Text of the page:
At the beginning of July, Minus mentioned the Southrnfresh 5 x Streetdriven event. Neither one of us thought much about it since it was in Georgia. We joked about driving up for the weekend to check it out. I started thinking, “Do I really want to sit in the car for nine hours to Georgia to spend a day on my feet only to turn around and spend another nine to get home?” Charlton was thinking the same thing because he was looking at flights, and it turned out to be cheaper to fly than to drive! So, we applied for media and started preparing for a mini adventure.
I was in Atlanta back in June for work, and now I’m going back for cars. Not a bad deal. Though, this time around, I had a rental and wouldn’t be stuck in the downtown area, and BBQ was the first priority.
We had a 7am flight to ATL on Friday. I barely slept, as usual, so after experiencing the inane wayfinding system in ATL, I began to wonder “Am I that out of it? It can’t be this difficult to get out of this city-sized airport!” After a few wrong turns at Albuquerque, we’d found the rental car and were on our way.
An hour later, we arrived at the hotel, starving and exhausted. We checked in, and the hunt for coma-inducing BBQ began. Luckily, we didn’t have to go far. The receptionist suggested McGhin’s Southern Pit Bar-B-Que. She said it was just up the road, and the food was fantastic. Off we went. If she hadn’t told us where to go, we would have totally missed this gem of southern BBQ deliciousness.
Nestled in a quiet forested area right off North Expy, we found this small slice of southern goodness.
We walked in and were seated immediately, just as the sign promised. It was lunch time, and they were packed. Our server, Margaret, greeted us and asked for our order. We told her that we were visiting, not that our accents (or lack thereof) didn’t give us away, and we wanted whatever she felt was their best dish.
The Smoky Combo Feast with sweet tea x 2, that’ll do it. I’ve had plenty of BBQ in my adventures, but this was just insane. Every item in front of me was as delectable as the next. The ribs were like eating tender chunks of gold. Then, I asked Margaret if they had some spicy BBQ sauce. Sure enough, I went through two sides of it, dunking everything into those little bowls of liquid crack. The chicken was tender and juicy with a lightly crisped skin that cracked as you bit into it. Pure heaven. The pulled pork was succulent and absorbed a majority of the spicy sauce, hence the refill! The brisket was so soft that I had to be careful while dipping it into the spicy sauce, so it wouldn’t lose its structural integrity on its way to my mouth.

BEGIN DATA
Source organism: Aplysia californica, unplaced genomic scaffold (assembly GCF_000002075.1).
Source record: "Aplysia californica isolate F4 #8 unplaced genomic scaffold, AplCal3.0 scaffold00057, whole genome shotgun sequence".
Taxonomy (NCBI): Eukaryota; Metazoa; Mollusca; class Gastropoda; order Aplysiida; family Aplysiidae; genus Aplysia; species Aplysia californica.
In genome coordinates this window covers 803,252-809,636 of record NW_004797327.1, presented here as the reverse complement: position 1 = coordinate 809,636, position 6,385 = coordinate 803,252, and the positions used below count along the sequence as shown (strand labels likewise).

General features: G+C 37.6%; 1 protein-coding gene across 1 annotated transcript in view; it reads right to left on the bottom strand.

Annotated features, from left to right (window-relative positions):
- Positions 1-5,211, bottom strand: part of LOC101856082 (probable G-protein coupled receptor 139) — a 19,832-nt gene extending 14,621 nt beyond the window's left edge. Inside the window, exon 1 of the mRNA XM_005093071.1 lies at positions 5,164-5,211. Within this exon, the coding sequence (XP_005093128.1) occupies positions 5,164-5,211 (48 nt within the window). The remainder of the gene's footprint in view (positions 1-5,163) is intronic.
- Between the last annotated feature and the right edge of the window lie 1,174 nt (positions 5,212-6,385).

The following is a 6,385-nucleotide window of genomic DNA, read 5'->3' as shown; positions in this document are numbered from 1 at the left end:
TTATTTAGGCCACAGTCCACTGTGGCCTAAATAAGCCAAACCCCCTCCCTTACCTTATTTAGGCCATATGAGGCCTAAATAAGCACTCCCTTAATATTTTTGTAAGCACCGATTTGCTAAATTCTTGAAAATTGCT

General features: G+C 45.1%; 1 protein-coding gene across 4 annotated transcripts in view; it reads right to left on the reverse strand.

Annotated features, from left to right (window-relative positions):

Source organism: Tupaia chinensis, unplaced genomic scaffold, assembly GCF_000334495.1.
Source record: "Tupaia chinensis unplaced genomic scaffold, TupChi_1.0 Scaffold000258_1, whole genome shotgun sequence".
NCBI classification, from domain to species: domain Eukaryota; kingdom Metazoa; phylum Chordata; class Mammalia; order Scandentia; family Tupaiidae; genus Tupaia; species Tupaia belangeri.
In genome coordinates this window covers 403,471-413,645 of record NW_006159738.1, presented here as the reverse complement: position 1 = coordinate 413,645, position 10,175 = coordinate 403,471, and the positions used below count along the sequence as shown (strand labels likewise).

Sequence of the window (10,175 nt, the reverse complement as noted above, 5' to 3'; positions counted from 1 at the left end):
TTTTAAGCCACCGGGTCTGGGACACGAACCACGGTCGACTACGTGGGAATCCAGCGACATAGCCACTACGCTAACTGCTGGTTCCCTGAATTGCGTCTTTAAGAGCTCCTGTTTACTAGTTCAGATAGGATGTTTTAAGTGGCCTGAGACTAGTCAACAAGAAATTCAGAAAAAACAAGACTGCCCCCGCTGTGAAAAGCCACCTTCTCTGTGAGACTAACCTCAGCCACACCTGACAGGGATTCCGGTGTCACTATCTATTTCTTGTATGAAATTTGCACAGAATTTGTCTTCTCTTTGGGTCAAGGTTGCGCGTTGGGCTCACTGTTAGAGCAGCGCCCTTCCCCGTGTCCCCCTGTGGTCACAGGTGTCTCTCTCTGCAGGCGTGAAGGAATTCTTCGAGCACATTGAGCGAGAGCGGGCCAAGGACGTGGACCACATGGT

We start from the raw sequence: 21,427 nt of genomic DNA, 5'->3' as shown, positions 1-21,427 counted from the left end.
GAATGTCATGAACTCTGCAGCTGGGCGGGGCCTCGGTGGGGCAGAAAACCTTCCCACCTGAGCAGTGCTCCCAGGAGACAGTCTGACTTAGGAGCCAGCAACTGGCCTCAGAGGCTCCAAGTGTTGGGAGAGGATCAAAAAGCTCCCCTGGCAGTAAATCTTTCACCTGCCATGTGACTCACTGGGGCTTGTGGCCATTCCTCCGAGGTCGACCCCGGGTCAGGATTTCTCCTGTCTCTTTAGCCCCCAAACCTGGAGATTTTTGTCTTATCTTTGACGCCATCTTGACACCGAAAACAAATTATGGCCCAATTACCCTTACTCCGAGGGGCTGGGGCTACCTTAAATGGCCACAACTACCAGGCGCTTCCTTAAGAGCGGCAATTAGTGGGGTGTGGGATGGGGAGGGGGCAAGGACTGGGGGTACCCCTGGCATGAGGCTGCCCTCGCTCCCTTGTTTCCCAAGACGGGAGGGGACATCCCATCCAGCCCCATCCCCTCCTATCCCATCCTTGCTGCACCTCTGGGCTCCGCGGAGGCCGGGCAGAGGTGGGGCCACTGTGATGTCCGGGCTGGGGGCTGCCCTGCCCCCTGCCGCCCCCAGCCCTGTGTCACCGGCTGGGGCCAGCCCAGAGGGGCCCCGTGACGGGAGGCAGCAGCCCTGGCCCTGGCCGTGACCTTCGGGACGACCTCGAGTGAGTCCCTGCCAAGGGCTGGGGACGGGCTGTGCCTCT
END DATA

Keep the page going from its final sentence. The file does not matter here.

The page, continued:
After we demolished the meat plates, Margaret asked about dessert. Cobbler sounded like the right choice. We were not wrong. I had the peach, and Minus had the blackberry both with ice cream in top. It was a hell of a way to finish off lunch, and, thankfully, we didn’t have anything going on the rest of the day.
The next day, after the BBQ coma had subsided, we set out early for the track. Seeing as this was our first time to an Atlanta event, we wanted to make sure we knew where we were going and also take some time to enjoy the sheer massiveness of the Atlanta Speedway.
As soon as we parked, cars started coming in. Looks like we weren’t the only punctual people in attendance! We grabbed our gear and started walking to the main event area. We were quite surprised.
There were already quite a number of vehicles parked and multiple vendors already set up!
It’s not often that I see a widebody S2000, but here are two in some very lively colors. The last time I saw an S2000 of this calibre was at Wekfest last year, and that one was an all carbon fibre right hand drive one!
Another rare sight was this Datsun 620 pickup. I loved the color and the Great Wave at Kanagawa hood detail. For the art geeks out there, this particular piece originated in early 19th century Japan by the artist Katsushika Hokusai. I’ve seen many reinterpretations of The Great Wave all over, but to see it here on the hood of a Datsun was refreshing.